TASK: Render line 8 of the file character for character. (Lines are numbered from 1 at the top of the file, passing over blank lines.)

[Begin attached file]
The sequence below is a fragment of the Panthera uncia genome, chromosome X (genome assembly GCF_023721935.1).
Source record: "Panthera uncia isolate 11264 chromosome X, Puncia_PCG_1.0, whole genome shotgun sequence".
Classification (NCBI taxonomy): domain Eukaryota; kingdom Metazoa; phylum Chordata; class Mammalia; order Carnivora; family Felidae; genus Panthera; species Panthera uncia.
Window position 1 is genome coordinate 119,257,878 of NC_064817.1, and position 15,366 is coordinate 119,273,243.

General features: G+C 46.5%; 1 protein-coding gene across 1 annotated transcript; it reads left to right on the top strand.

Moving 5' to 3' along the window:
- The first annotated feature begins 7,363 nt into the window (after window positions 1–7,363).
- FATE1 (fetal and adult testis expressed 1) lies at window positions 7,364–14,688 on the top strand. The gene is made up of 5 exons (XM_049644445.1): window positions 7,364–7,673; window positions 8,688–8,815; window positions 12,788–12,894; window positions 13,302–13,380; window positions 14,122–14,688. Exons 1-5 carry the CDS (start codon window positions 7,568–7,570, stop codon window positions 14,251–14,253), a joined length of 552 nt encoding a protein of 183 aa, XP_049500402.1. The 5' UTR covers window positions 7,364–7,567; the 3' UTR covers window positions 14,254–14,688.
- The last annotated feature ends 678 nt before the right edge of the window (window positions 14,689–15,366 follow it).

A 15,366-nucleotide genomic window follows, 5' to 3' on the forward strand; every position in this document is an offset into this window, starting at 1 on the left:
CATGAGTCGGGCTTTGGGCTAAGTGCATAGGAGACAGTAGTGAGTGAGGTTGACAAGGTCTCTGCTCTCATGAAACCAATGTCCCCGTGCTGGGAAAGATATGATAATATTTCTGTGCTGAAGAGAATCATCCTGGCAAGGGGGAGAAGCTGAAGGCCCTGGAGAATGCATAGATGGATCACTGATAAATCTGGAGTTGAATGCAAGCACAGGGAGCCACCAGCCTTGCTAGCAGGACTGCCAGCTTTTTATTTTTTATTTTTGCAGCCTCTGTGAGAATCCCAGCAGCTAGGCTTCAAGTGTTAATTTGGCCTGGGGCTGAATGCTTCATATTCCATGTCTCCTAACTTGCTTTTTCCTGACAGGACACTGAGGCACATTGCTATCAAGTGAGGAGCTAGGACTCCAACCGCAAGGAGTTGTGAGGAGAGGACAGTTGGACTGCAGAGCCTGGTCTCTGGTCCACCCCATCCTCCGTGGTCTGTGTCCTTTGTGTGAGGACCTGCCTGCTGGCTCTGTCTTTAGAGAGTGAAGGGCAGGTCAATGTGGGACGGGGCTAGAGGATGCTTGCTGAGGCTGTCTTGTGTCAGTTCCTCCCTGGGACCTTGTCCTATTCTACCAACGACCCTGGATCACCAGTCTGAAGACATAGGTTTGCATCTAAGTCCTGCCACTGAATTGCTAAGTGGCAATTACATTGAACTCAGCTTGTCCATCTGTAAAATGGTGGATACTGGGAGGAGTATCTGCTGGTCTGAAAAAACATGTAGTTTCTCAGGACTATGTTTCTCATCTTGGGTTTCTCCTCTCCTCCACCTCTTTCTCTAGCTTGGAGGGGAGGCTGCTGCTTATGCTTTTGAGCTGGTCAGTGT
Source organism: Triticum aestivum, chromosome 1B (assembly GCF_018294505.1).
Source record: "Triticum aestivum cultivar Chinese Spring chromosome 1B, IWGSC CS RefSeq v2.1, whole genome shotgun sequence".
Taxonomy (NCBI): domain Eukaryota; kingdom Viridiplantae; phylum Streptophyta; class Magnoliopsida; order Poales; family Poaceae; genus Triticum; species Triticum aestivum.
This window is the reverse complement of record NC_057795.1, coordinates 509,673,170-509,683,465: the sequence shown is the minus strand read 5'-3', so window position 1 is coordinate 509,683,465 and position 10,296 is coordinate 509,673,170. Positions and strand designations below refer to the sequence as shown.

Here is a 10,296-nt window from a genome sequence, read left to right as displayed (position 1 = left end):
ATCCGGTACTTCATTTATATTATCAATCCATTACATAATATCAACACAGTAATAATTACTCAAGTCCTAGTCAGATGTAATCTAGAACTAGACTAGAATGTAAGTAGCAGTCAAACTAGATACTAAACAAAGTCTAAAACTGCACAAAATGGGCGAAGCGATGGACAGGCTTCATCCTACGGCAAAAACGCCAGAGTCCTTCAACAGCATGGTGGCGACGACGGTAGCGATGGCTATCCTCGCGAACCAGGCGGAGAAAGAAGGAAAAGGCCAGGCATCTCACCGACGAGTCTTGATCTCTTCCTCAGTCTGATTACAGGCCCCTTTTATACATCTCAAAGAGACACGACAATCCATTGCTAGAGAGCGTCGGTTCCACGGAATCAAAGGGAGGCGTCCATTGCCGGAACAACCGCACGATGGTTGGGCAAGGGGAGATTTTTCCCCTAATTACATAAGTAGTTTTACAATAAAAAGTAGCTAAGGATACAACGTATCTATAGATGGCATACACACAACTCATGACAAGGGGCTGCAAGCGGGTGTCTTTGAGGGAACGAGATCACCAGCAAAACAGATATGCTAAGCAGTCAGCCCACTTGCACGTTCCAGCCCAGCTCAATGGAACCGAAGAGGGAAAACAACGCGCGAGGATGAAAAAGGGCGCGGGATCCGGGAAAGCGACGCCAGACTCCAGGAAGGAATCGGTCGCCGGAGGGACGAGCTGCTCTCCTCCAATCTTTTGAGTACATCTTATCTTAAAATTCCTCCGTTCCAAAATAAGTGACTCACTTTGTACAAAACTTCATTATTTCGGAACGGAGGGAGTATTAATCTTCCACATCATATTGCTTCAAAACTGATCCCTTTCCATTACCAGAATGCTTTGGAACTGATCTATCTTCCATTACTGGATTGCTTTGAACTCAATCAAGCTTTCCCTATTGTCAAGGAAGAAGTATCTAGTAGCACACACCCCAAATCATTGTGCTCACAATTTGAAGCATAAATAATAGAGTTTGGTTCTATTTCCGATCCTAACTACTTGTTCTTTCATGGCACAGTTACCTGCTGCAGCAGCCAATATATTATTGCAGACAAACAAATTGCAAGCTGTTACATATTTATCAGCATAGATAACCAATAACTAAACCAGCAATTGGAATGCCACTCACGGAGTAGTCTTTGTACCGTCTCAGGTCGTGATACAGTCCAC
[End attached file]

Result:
- FATE1 (fetal and adult testis expressed 1) lies at window positions 7,364–14,688 on the top strand. The gene is made up of 5 exons (XM_049644445.1): window positions 7,364–7,673; window positions 8,688–8,815; window positions 12,788–12,894; window positions 13,302–13,380; window positions 14,122–14,688. Exons 1-5 carry the CDS (start codon window positions 7,568–7,570, stop codon window positions 14,251–14,253), a joined length of 552 nt encoding a protein of 183 aa, XP_049500402.1. The 5' UTR covers window positions 7,364–7,567; the 3' UTR covers window positions 14,254–14,688.